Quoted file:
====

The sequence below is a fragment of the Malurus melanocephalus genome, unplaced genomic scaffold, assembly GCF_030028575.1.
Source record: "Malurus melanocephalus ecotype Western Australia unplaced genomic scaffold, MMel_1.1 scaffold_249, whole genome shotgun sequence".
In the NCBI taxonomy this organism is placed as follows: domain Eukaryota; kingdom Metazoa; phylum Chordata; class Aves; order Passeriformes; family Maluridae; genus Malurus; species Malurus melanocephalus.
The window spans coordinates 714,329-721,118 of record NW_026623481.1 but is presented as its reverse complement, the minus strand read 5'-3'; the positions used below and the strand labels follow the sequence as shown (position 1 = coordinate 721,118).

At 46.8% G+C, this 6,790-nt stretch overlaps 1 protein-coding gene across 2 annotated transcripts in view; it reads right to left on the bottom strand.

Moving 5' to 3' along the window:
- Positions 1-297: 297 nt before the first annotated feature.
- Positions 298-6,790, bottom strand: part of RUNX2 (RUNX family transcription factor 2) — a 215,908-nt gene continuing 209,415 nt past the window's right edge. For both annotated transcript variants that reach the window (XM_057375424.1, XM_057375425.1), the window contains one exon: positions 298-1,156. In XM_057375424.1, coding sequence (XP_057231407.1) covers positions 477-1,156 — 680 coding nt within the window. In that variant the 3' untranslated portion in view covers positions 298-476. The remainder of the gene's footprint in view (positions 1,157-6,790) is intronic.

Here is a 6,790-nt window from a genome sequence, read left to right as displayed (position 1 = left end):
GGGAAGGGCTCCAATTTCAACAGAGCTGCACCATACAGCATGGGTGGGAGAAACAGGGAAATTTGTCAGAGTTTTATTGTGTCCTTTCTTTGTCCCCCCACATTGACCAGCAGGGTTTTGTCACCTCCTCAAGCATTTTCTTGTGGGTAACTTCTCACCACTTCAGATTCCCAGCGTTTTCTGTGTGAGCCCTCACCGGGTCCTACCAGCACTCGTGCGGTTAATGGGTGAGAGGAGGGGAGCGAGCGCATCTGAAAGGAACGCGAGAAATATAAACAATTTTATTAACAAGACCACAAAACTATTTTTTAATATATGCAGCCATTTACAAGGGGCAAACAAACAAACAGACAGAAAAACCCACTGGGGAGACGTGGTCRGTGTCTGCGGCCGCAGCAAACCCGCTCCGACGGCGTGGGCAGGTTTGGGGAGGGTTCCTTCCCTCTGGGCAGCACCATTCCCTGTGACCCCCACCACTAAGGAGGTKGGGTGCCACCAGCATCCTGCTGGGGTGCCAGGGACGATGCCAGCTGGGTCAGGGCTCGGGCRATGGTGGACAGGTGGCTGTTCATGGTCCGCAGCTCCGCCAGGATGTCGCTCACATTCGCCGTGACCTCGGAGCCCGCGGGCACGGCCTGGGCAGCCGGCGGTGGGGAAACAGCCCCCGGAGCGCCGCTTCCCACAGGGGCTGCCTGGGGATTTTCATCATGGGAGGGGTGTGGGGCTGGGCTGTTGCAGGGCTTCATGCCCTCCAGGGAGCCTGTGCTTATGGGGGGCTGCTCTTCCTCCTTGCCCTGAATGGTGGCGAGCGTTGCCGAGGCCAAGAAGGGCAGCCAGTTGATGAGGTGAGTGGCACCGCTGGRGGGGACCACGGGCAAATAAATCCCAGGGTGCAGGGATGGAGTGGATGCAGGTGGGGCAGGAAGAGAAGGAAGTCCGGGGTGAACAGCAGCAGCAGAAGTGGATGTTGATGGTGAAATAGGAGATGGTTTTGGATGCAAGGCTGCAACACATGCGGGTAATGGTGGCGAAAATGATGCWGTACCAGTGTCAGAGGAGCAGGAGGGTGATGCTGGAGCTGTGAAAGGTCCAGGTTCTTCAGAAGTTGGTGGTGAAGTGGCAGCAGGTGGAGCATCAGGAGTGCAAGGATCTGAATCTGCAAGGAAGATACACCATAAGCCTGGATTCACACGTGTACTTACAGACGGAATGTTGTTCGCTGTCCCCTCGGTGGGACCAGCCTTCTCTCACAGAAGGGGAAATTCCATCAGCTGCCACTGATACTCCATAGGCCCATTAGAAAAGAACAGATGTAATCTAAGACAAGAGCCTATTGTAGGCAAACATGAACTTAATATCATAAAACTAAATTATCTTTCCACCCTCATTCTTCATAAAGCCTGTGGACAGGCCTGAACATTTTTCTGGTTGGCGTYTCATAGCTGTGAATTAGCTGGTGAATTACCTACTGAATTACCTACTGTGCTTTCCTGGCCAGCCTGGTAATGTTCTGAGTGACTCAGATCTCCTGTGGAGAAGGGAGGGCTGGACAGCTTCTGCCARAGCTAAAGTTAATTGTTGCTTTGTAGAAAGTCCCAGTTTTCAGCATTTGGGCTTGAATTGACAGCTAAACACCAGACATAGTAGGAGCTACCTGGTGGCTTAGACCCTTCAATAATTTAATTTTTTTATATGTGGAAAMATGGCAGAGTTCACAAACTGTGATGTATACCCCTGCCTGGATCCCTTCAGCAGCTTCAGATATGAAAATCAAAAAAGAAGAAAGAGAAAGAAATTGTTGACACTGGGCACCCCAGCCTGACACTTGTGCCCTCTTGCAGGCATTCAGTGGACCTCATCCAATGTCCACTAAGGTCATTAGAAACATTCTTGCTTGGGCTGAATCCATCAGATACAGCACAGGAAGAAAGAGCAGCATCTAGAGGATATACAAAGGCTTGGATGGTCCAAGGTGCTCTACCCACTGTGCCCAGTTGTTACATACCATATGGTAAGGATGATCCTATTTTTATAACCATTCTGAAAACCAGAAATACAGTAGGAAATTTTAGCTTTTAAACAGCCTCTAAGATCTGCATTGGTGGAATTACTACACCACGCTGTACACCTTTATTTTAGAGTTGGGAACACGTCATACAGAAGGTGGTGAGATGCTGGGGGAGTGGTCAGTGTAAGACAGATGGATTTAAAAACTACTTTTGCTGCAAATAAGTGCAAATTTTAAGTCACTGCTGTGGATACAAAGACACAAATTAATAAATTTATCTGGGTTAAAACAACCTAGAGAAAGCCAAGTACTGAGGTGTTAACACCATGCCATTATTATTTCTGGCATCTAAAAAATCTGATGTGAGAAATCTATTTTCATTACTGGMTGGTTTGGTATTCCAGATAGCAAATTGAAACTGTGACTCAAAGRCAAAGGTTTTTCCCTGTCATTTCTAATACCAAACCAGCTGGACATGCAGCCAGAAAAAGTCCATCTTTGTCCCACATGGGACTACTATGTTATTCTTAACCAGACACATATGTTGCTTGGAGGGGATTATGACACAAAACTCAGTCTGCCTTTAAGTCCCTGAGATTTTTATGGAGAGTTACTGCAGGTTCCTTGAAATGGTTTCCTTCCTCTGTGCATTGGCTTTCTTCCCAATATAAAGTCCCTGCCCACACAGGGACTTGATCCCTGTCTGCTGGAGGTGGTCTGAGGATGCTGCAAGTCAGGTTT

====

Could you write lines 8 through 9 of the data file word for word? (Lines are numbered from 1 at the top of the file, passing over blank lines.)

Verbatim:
- Positions 298-6,790, bottom strand: part of RUNX2 (RUNX family transcription factor 2) — a 215,908-nt gene continuing 209,415 nt past the window's right edge. For both annotated transcript variants that reach the window (XM_057375424.1, XM_057375425.1), the window contains one exon: positions 298-1,156. In XM_057375424.1, coding sequence (XP_057231407.1) covers positions 477-1,156 — 680 coding nt within the window. In that variant the 3' untranslated portion in view covers positions 298-476. The remainder of the gene's footprint in view (positions 1,157-6,790) is intronic.

Here is a 6,790-nt window from a genome sequence, read left to right as displayed (position 1 = left end):